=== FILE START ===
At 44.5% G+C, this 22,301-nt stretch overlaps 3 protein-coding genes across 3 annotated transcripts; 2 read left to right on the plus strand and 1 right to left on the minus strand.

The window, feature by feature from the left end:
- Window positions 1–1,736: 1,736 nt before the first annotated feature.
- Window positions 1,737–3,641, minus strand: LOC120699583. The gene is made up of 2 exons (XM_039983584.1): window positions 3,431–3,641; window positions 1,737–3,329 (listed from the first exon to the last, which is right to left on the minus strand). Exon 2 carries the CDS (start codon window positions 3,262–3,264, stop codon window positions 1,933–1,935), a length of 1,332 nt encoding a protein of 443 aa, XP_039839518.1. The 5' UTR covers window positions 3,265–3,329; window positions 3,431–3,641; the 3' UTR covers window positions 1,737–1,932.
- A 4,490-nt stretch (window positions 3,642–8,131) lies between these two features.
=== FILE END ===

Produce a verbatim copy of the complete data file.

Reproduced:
At 44.5% G+C, this 22,301-nt stretch overlaps 3 protein-coding genes across 3 annotated transcripts; 2 read left to right on the plus strand and 1 right to left on the minus strand.

The window, feature by feature from the left end:
- Window positions 1–1,736: 1,736 nt before the first annotated feature.
- Window positions 1,737–3,641, minus strand: LOC120699583. The gene is made up of 2 exons (XM_039983584.1): window positions 3,431–3,641; window positions 1,737–3,329 (listed from the first exon to the last, which is right to left on the minus strand). Exon 2 carries the CDS (start codon window positions 3,262–3,264, stop codon window positions 1,933–1,935), a length of 1,332 nt encoding a protein of 443 aa, XP_039839518.1. The 5' UTR covers window positions 3,265–3,329; window positions 3,431–3,641; the 3' UTR covers window positions 1,737–1,932.
- A 4,490-nt stretch (window positions 3,642–8,131) lies between these two features.